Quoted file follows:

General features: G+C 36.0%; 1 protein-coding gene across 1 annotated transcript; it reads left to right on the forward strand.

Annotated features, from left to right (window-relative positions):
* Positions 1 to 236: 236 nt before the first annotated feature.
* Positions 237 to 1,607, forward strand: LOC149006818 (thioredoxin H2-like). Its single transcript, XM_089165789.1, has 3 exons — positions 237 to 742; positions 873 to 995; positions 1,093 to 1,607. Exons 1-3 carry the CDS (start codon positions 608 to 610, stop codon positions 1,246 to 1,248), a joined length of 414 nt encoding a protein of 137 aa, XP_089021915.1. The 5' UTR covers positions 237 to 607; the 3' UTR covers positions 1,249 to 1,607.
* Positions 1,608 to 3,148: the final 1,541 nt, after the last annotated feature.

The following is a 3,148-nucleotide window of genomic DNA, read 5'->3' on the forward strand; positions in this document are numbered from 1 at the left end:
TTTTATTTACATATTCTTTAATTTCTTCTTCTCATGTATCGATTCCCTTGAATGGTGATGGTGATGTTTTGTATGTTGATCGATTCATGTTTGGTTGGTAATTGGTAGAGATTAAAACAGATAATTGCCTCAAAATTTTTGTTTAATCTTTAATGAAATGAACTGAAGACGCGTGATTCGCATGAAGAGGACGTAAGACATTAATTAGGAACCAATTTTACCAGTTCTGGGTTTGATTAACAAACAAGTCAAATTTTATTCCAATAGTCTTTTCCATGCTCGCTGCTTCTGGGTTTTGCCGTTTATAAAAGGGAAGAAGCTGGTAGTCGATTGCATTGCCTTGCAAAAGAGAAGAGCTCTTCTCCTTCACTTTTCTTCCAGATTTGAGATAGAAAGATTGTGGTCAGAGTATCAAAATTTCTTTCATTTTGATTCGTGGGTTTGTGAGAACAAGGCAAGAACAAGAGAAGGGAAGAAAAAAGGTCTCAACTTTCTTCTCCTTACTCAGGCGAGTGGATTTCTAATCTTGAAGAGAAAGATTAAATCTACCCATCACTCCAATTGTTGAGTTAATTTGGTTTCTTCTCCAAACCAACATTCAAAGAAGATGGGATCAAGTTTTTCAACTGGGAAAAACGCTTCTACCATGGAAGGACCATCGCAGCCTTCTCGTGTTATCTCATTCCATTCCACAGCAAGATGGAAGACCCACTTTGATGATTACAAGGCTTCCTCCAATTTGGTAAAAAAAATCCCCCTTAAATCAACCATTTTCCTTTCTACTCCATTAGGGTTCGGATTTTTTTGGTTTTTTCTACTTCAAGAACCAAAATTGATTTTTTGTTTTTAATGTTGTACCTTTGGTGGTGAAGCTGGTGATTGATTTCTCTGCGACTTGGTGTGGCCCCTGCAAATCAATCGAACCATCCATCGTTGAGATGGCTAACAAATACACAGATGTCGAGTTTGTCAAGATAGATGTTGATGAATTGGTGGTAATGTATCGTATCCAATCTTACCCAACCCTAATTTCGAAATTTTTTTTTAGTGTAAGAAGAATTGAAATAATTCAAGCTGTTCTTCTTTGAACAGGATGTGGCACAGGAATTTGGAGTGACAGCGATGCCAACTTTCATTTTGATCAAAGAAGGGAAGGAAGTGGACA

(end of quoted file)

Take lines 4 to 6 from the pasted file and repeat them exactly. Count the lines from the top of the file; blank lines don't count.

* Positions 237 to 1,607, forward strand: LOC149006818 (thioredoxin H2-like). Its single transcript, XM_089165789.1, has 3 exons — positions 237 to 742; positions 873 to 995; positions 1,093 to 1,607. Exons 1-3 carry the CDS (start codon positions 608 to 610, stop codon positions 1,246 to 1,248), a joined length of 414 nt encoding a protein of 137 aa, XP_089021915.1. The 5' UTR covers positions 237 to 607; the 3' UTR covers positions 1,249 to 1,607.
* Positions 1,608 to 3,148: the final 1,541 nt, after the last annotated feature.

The following is a 3,148-nucleotide window of genomic DNA, read 5'->3' on the forward strand; positions in this document are numbered from 1 at the left end: